This led back to the whole issue of those meetings and committees that no one was attending.

"We took all of the leaders of the committees and brought them into one think tank called the TIC—the tactics and implementation committee," she explains. "It takes a strategic plan, takes the feedback from what's going on on the frontlines, and synthesizes and prioritizes projects based on what we are trying to achieve strategically and what the pain points are out on the frontline."

When an issue "rises to the top," the committee calls a work group, which is headed by a physician who is knowledgeable about the issue. A charter is created so there is a beginning, middle, and end to the project, and there are deliverables and measurables to be met.

"There's an executive sponsor that's overseeing it and supporting it, and who's making sure it has all the resources it needs," she says.

The group's solution is piloted, and, if approved, it's implemented throughout the organization.

"The point is, it's results-oriented and it's prioritized based on pain points for physicians," Weiner says.

Other changes at the medical group include establishment of fair compensation practices and redistribution of workloads.

The changes seem to be having some impact.

On the MBI, 27 and above is considered high on the emotional exhaustion subscale. In 2013, the average emotional exhaustion number on the MBI was 27.7, and in 2015 it had dropped to 23.1, a moderate level (17–26 scores are considered moderate burnout levels on the MBI scale).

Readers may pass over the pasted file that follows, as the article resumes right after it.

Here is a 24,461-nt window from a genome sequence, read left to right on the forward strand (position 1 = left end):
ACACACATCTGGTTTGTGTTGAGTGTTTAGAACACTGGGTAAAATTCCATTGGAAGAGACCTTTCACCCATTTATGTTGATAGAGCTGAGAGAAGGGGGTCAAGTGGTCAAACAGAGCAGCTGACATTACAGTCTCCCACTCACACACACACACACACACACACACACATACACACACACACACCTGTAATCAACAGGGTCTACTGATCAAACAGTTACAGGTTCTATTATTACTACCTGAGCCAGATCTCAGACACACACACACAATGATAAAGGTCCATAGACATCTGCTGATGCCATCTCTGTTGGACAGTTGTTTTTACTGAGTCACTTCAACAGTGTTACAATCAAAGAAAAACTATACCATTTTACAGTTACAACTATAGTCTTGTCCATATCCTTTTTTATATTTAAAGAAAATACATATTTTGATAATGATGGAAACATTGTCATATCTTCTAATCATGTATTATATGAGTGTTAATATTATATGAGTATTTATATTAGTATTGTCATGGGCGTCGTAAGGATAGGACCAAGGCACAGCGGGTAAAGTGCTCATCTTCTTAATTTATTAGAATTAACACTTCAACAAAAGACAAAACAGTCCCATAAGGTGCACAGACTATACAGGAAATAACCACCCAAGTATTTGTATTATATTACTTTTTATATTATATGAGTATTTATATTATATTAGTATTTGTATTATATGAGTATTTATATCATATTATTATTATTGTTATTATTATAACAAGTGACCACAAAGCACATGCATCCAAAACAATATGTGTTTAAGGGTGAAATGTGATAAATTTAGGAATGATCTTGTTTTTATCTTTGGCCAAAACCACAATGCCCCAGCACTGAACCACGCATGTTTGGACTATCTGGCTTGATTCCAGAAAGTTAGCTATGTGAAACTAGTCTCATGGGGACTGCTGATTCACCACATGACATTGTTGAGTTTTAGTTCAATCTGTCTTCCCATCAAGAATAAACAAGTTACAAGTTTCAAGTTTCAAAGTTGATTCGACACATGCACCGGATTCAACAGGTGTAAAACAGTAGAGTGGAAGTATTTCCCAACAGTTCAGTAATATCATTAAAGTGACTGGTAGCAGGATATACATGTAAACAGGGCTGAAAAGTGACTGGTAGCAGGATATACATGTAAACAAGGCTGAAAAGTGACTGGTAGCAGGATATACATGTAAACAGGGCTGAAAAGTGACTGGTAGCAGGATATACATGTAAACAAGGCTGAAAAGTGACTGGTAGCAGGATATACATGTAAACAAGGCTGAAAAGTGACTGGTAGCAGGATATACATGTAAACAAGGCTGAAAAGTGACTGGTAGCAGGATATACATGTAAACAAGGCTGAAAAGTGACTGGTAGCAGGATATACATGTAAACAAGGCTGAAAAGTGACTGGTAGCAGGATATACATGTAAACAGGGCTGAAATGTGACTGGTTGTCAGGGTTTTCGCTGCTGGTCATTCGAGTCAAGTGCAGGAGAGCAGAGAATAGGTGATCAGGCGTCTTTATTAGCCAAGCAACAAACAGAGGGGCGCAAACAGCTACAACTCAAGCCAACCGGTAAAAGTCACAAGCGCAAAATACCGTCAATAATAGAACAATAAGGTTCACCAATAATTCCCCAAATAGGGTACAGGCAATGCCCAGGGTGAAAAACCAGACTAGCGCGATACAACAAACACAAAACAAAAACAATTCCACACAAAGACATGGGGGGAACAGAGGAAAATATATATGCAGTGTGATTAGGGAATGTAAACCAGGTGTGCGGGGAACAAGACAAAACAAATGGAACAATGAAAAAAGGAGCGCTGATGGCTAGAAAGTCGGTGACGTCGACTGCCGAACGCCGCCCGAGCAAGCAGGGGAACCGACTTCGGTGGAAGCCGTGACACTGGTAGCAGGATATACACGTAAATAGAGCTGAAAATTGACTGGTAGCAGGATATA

Reports of depersonalization dropped from 8.6 to 8.1 (between 7 and 12 is considered a moderate level on the depersonalization subscale) and a sense of personal accomplishment went up from 40 to 41 (39 and above is considered a high level of personal accomplishment).

Results on the AMGA employee satisfaction survey have showed improvement as well. Those reporting rewarding work went from the 8th percentile in 2012 to the 50th percentile in 2016.

In that same four-year period, AMGA employee engagement went from the 15th percentile to the 35th percentile, happiness with workload went from the 48th percentile to the 69th percentile, and growth opportunities went from the 30th percentile to the 65th percentile. Overall satisfaction among staff went from the 18th percentile to the 58th percentile, and staff satisfaction with physician interaction rose from the 8th percentile to the 50th percentile.

"It helped me to feel good that there's this ripple effect in what we're doing," Weiner says. "Our vision is of collaboration and pursuit of quality in patient experience so we have achieved a culture of collaboration. It's an expectation now, and it's what we expect of each other. It's how we do things around here. We have significantly improved our quality both on our internal measures and the feedback we're getting from our health plans."